us a meal for 9pm so we arrive at about 10 minutes to and get reprimanded for
arriving early!  He has his own costume
jewellery shop and lives alone in his apartment.  He asks us lots of questions and seems to
find our answers strange.  He has read a
lot about the British Isles and believes we have afternoon tea with a cake
stand!  Tomorrow he is going out in the
morning to an exercise class and it sounds like he expects us to leave at the
same time.  He suggests we return at 7pm
in time to go to the theatre with him. 
In bed we discuss this and decide that we have already seen enough of BA
(we had hoped Oswaldo might have been able to show us different areas) so will
opt out and move on.



We tell Oswaldo our new plan and leave around 9am.  At the end of the tube we take a taxi to the
port, A$7 (£1.20).  Buquebus have a
ticket office and we buy the cheapest ticket for to Colonia in Uruguay with “Sea
Cat” at 11.30am, $146 (£25).  We make us of
the free wi-fi in the terminal whilst waiting. 
Departure is very efficient much like at an airport.  The 1-hour crossing is extremely smooth and
comfortable.  Arrive in URUGUAY Colonia
del Sacramento at 2.40pm (1-hour ahead of Argentina).  Peso Uruguay0 approx 32 = £1.  The touristic (old) part of the city is vey
compact with shady cobblestone streets and very, a far cry from Buenos
Aires.  We walk to the tourist office
checking out hostels and hotels en route but all are full.  It’s carnival weekend and almost all the
accommodation is full.  The tourist office
says the cheapest available is Hotel Sol Colonia at US$70 for a double
room.  We are not convinced so waste
15-minutes verifying this.  A guy offering
rooms tells us everything is full but we mention the Hotel Sol Colonia and he
calls them.  They have 1 room left and
will hold it for 15-minutes.  We hot foot
it over to find another couple hovering in the door.  The room is in the middle of the building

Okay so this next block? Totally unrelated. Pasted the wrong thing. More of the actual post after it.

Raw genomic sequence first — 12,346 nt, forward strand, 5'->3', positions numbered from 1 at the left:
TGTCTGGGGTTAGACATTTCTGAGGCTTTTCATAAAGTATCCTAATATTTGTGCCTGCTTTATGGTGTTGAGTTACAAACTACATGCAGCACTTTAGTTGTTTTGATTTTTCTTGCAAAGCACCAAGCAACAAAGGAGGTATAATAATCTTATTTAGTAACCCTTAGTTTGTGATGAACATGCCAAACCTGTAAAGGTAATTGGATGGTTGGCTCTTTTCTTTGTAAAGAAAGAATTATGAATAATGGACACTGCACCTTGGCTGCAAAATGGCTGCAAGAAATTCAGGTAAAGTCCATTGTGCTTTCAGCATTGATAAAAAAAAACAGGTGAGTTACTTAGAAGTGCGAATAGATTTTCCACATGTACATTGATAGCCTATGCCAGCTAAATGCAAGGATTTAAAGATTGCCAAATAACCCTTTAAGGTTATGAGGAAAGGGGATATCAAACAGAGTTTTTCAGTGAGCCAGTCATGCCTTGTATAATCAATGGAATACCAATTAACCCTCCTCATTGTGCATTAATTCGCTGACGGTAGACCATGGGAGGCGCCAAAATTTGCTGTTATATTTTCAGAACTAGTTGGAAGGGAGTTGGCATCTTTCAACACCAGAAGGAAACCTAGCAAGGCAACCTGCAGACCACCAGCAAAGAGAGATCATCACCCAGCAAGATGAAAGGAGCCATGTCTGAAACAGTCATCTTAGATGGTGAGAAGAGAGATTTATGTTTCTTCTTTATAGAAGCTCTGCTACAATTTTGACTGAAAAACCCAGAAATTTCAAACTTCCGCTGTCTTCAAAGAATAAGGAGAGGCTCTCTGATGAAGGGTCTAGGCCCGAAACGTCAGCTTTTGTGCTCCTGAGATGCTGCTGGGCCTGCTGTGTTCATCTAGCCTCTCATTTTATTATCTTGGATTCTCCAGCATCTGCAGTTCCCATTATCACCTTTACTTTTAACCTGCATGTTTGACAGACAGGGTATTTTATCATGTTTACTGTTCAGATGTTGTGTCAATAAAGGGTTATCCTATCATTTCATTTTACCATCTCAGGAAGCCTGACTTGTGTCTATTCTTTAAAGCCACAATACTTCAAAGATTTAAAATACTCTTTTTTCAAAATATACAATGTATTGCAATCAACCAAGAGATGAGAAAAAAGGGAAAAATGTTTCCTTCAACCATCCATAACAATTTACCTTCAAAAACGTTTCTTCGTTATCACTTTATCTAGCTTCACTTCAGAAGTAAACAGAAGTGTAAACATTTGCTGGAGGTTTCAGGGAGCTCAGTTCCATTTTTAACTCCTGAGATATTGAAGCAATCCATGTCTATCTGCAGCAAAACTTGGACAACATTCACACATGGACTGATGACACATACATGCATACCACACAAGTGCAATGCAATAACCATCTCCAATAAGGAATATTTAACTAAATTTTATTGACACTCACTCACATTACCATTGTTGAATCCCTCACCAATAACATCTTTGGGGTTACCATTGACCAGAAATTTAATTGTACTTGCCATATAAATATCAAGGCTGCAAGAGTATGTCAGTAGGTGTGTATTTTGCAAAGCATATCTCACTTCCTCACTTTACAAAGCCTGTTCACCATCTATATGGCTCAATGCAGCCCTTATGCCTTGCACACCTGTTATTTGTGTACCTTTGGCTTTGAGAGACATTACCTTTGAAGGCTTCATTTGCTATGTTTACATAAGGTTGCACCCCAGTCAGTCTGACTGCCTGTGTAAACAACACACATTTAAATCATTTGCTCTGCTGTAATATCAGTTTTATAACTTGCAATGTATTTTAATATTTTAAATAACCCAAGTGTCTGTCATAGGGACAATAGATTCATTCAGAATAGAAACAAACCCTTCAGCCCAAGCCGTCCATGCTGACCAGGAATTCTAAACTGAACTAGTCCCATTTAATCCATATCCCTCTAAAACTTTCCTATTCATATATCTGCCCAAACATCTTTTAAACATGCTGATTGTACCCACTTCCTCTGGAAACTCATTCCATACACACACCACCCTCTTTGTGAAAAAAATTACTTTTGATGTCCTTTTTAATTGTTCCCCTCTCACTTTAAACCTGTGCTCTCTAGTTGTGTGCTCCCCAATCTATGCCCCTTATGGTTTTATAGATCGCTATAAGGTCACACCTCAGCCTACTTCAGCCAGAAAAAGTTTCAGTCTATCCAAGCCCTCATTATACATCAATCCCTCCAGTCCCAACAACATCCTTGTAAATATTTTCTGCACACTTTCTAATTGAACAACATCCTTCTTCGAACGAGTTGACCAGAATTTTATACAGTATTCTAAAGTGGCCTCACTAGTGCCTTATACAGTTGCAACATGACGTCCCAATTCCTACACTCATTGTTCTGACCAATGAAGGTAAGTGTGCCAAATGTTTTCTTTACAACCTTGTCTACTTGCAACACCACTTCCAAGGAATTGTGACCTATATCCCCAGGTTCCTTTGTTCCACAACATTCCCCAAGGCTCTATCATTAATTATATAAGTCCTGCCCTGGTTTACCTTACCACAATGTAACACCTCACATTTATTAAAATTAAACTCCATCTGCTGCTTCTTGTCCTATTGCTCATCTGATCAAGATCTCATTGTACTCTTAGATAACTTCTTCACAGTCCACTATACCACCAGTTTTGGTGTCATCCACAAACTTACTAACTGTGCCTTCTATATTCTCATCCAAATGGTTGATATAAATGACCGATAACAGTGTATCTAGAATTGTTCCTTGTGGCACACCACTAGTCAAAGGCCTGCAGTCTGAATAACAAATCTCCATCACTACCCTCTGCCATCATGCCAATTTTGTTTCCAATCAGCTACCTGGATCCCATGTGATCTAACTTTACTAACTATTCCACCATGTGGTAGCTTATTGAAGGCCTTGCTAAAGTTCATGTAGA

right by reception and the entry corridor and very average but with the other
couple waiting we have little choice but to accept.  Late afternoon we walk to the UNESCO historic
quarter.  It is delightful with beautiful
old buildings, cobbled alleyways and lots of old cars “planted” around the
streets for atmosphere.  A real pleasure
to wander around for an hour or so. 



– Valentine’s Day and our idea of being here in a nice hotel is shot so
we will move on.   After the hotel
breakfast of coffee, juice and pastries we head to the bus station.  Turil bus company U$50 (£1.50) at 10.30am
will take us to Juan Lacaze.  It is a
very comfortable modern bus but after less than an hour we have to change to a
country bus for the last leg of the journey. 
We take a taxi out to the farm, U$140 (£4) to meet our host Juan.  His father is also there at the farm but just
visiting as he is now retired and rents the farm out to his brother.  Juan is a teacher and lived in the city with
his parents but recently moved back into the farmhouse so that he could receive
Couchsurfing guests.  Romina from
Switzerland is also visiting and has been here for 2 weeks.  Unfortunately they seem to be going through a
time of plagues, first dragonflies, and then bugs and since yesterday the worst
of all mosquitoes.  Very frustrating as
1km away is a beach but you would be eaten alive before you could get
there.  After a delicious ravioli dinner
we need to wash up and find that the kitchen taps are out of order.  It is quite a laugh doing the dishes in the
shower.  The farmhouse is large but has
not been lived in for many years and needs a lot of work.  In the evening I put on a movie and we round
of the night playing UNO.


 MONDAY 15 FEBRUARY – It has been so quiet here during the
night that we don’t wake up until ¼ to 10.  
There are lots of eggs here from the chickens so I cook us scrambled egg
on toast to eat with Romina.   Steve
gives Juan a knock just before 1pm as we need to go into town for food.  He gives me a ride on the back of his scooter
but of course it is siesta time and all the big supermarkets are closed so we
flit between the small ones gathering supplies.   At the farm the mosquitoes are still really
bad so we watch a movie, eat the egg and chips that I cook followed by “tortes frites”
that Juan makes using the leftover oil. 
We then teach the others to play “Arsehole”.  Juan is so taken with it that when he gets
stuck in the “Arsehole” position he gives himself a stupid hat to wear and has
us in stitches. 



The taxi arrives promptly at 9am and Romina joins us for our
ride into Juan Lacaze, U$120 (£3.70).  We
take the 10.40am Turil bus, U$149 (£4.50) with a small bus connecting with the
big coach on the main road.  The journey
is very slow as we get caught up in the cycle race and instead of arriving at
1pm get into Montevideo at 2.30pm.  Couchsurfer
Juan (if in doubt call everyone Juan here) arrives and helps us to find a
room.  Many of the cheaper places are
full as it is still carnival week and we are getting a little desperate so